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After pro cyclist Ryder Hesjedal crashed on stage 7 of the 2014 Vuelta a España, something odd seemed to occur with his bike: the wheels kept spinning.

See the video here.

Now the cycling media is in an uproar over the event, with French newspaper L'Equipe and Cycling Weekly asking whether Hesjedal is guilty of "motorized doping."

Bike Snob, a prominent cycling blogger, says yes:

Having watched the Hesjedal video yet again I'm no longer 99% sure there's a motor in that bike. I'm now 100% sure.

Is this true? Did Ryder Hesjedal really ride a motorized bike at the race?

closed as off-topic by Sklivvz Sep 4 '14 at 18:02

This question appears to be off-topic. The users who voted to close gave this specific reason:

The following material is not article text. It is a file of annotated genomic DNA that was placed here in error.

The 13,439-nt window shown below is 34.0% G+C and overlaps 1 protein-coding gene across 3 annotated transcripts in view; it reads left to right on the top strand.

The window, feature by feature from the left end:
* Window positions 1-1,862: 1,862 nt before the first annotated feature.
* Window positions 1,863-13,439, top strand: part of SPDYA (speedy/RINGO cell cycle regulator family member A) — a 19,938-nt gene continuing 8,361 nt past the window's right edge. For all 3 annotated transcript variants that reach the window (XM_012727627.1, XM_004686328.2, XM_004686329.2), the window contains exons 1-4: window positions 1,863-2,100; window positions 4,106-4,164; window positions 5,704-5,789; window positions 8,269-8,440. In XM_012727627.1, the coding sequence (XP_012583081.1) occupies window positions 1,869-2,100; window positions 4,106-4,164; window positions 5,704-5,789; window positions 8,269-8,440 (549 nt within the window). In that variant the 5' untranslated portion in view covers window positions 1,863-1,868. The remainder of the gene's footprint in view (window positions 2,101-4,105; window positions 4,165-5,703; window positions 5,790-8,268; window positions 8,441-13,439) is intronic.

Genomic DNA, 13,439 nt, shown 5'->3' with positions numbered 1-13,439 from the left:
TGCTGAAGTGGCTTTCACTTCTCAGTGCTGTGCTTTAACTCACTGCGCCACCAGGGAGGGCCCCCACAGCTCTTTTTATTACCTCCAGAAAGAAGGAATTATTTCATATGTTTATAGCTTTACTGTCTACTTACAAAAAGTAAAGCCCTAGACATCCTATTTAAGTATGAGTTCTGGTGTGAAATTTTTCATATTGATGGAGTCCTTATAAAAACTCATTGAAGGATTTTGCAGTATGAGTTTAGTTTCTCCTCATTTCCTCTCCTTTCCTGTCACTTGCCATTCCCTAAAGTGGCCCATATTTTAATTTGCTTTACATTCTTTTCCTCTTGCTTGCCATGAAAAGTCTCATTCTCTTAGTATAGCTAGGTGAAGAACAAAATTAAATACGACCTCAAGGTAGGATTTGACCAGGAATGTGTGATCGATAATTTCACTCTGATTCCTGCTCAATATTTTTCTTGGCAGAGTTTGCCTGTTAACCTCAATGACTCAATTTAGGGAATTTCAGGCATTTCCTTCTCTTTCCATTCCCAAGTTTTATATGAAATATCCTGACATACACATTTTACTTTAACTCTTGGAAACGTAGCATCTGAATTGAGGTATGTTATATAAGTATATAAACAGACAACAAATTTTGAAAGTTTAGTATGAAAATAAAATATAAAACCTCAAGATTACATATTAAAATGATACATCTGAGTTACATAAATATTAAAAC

• "Questions about unresolved current events and issues currently under investigation by a court of law, government, or other similar investigative body are off-topic because there is insufficient data for a meaningful answer. For more information, see Handling current news questions." – Sklivvz
If this question can be reworded to fit the rules in the help center, please edit the question.

  • There seems to be no evidence about this besides the video, so this question cannot currently be meaningfully answered. It's too localized. Maybe you could reword it to be about this kind of fraud in general, instead of a specific, uninvestigated case? – Sklivvz Sep 4 '14 at 18:07
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    From the question I expected this to just be "No, the wheel just kept spinning", but the bike actually spun on the ground much more than inertia would seem to indicate. I'd be highly surprised if there wasn't something strange going on here, but as the close reason says, no one here is in a position to answer it until the official investigation is done. – Bobson Sep 4 '14 at 18:34

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